I'm not sure that there's a real way to make sure that you covered every scenario, but what you should do is define what you are testing against. Like I said before, you should unit test against the technical specification, so if your spec is well written, you should be able to clearly identify the test cases. If you feel the need to test against something that wasn't specified, then you should be improving your design techniques.

Popular tools for performing unit testing?

List of GUI testing tools

List of unit testing frameworks

Hope this helps.

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I recommend a very good book on this subject: Working Effectively with Legacy Code by Michael Feathers. I found it immensely useful for similar legacy projects.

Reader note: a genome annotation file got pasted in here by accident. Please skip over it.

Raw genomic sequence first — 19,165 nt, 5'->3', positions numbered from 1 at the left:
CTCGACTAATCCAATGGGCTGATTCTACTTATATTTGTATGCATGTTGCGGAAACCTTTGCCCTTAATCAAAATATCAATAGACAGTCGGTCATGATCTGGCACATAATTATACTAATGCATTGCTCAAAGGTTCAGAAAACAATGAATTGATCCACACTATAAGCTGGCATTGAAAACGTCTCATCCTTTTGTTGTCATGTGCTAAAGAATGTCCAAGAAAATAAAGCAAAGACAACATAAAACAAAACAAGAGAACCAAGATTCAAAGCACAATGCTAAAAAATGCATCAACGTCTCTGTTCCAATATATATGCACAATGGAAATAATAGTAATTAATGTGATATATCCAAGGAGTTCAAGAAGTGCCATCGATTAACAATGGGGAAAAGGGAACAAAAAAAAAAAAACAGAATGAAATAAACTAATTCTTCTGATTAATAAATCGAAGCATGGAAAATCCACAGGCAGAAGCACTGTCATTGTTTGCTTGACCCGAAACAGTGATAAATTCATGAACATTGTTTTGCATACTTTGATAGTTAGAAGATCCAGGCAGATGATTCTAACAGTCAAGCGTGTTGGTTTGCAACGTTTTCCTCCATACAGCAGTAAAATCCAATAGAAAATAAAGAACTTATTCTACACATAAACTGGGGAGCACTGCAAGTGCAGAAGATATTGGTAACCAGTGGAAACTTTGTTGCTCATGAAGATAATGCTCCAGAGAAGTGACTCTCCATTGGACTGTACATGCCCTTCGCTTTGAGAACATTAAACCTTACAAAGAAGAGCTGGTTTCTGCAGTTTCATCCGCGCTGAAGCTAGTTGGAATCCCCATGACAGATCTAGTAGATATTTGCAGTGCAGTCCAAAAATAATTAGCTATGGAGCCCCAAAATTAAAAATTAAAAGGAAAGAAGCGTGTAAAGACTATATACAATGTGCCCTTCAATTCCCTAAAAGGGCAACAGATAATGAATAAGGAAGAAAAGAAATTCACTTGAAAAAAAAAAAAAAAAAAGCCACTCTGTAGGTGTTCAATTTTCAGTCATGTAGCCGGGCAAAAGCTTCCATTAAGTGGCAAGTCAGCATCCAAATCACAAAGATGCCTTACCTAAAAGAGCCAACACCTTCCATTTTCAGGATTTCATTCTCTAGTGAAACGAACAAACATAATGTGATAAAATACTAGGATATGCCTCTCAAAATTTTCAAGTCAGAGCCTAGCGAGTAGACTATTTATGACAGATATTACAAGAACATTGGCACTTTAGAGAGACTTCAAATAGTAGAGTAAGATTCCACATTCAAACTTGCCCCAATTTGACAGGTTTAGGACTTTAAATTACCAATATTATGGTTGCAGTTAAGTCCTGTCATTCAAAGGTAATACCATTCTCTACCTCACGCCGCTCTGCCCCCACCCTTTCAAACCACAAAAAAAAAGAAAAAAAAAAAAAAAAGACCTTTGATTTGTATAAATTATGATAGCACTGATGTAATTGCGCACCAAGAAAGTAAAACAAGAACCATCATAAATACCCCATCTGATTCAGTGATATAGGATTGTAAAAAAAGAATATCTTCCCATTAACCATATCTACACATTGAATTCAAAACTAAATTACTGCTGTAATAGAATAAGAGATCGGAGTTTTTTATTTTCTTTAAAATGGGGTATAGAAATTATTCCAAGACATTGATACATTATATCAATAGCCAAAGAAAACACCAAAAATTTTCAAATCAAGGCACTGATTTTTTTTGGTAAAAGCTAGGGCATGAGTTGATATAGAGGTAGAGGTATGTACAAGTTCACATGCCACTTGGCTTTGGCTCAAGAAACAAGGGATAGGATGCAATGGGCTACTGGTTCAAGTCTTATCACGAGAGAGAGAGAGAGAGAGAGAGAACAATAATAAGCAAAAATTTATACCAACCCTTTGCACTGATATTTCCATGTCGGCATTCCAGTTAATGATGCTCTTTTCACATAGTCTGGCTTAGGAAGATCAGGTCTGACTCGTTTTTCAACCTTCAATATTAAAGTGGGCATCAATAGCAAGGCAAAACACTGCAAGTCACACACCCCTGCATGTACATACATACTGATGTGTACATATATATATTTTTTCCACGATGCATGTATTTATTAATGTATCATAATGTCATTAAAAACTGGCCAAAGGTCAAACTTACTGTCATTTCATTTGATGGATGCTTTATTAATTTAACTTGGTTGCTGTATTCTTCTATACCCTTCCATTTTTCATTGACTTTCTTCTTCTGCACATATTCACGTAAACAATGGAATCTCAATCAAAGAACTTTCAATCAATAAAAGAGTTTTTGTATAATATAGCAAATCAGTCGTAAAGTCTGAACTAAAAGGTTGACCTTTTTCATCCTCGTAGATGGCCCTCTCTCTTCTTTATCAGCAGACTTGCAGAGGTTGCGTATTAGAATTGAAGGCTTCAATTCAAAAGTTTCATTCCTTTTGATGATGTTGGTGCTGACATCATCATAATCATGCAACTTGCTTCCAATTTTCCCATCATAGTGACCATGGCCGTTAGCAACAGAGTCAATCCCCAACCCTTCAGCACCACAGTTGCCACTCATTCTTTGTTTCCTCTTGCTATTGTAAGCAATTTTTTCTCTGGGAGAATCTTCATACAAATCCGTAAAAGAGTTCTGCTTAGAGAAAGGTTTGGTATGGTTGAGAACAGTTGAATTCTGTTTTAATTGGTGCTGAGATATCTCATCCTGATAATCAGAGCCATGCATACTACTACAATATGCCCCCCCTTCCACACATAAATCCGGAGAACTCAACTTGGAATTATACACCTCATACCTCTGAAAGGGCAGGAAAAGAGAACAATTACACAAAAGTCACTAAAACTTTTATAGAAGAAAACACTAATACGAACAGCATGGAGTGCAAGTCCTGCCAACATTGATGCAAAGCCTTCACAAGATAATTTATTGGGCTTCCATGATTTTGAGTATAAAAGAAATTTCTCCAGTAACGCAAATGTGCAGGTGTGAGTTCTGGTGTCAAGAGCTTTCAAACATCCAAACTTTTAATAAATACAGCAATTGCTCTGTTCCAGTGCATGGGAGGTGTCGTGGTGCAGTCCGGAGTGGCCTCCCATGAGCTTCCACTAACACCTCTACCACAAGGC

The main problem with legacy code is that there is no "standard" way to unit test it :-( The "standard" Test Driven Development is invented for new projects, where you start writing code - and unit tests - from scratch, so you can grow your unit test suite together with your code from day 1, and keep all (or most) of your code covered all the time.

However, reality is that most of the real life projects involve legacy code, without a single unit test (in fact, Feathers' definition of legacy code is "code without unit tests"). This book is full of useful advice on what to do when you need to touch code you barely understand, or modify a monster method of 1000 lines and make sure that at least your modification gets unit tested properly. In such cases, typically it is very difficult to write unit tests, because the code was not designed to be testable. So often you have to refactor it to make it testable, but of course without unit tests in place, this is risky... still, there are ways out of such traps, and this book shows them.